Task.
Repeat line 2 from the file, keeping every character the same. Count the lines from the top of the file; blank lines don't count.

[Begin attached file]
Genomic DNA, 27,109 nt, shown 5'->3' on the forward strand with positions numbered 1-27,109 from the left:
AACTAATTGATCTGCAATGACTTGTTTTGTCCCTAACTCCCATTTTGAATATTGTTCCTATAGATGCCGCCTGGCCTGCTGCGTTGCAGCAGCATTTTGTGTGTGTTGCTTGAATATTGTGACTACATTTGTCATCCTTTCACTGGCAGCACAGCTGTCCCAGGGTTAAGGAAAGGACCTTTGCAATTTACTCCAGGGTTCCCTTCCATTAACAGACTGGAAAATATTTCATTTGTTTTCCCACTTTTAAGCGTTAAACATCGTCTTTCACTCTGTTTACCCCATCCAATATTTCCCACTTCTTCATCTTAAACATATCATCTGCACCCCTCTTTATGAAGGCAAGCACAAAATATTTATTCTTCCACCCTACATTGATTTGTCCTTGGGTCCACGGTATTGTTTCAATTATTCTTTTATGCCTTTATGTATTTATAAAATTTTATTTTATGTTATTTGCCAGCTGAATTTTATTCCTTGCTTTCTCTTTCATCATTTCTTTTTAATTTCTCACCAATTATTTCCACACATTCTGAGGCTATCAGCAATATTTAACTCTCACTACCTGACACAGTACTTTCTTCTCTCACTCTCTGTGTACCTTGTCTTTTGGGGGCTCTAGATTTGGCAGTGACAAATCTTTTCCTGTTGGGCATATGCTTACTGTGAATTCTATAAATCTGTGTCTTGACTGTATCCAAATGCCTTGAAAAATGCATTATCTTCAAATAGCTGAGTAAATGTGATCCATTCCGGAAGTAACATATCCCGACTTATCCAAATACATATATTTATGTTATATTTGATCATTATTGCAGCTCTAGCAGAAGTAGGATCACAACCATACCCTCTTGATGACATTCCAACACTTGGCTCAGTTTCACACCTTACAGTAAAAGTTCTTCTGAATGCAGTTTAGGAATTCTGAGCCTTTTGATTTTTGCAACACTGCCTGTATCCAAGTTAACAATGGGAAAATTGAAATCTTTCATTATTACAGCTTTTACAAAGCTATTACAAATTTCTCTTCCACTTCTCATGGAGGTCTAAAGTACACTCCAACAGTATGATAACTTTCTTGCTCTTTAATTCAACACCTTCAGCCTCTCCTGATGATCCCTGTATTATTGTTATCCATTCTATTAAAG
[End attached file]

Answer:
AACTAATTGATCTGCAATGACTTGTTTTGTCCCTAACTCCCATTTTGAATATTGTTCCTATAGATGCCGCCTGGCCTGCTGCGTTGCAGCAGCATTTTGTGTGTGTTGCTTGAATATTGTGACTACATTTGTCATCCTTTCACTGGCAGCACAGCTGTCCCAGGGTTAAGGAAAGGACCTTTGCAATTTACTCCAGGGTTCCCTTCCATTAACAGACTGGAAAATATTTCATTTGTTTTCCCACTTTTAAGCGTTAAACATCGTCTTTCACTCTGTTTACCCCATCCAATATTTCCCACTTCTTCATCTTAAACATATCATCTGCACCCCTCTTTATGAAGGCAAGCACAAAATATTTATTCTTCCACCCTACATTGATTTGTCCTTGGGTCCACGGTATTGTTTCAATTATTCTTTTATGCCTTTATGTATTTATAAAATTTTATTTTATGTTATTTGCCAGCTGAATTTTATTCCTTGCTTTCTCTTTCATCATTTCTTTTTAATTTCTCACCAATTATTTCCACACATTCTGAGGCTATCAGCAATATTTAACTCTCACTACCTGACACAGTACTTTCTTCTCTCACTCTCTGTGTACCTTGTCTTTTGGGGGCTCTAGATTTGGCAGTGACAAATCTTTTCCTGTTGGGCATATGCTTACTGTGAATTCTATAAATCTGTGTCTTGACTGTATCCAAATGCCTTGAAAAATGCATTATCTTCAAATAGCTGAGTAAATGTGATCCATTCCGGAAGTAACATATCCCGACTTATCCAAATACATATATTTATGTTATATTTGATCATTATTGCAGCTCTAGCAGAAGTAGGATCACAACCATACCCTCTTGATGACATTCCAACACTTGGCTCAGTTTCACACCTTACAGTAAAAGTTCTTCTGAATGCAGTTTAGGAATTCTGAGCCTTTTGATTTTTGCAACACTGCCTGTATCCAAGTTAACAATGGGAAAATTGAAATCTTTCATTATTACAGCTTTTACAAAGCTATTACAAATTTCTCTTCCACTTCTCATGGAGGTCTAAAGTACACTCCAACAGTATGATAACTTTCTTGCTCTTTAATTCAACACCTTCAGCCTCTCCTGATGATCCCTGTATTATTGTTATCCATTCTATTAAAG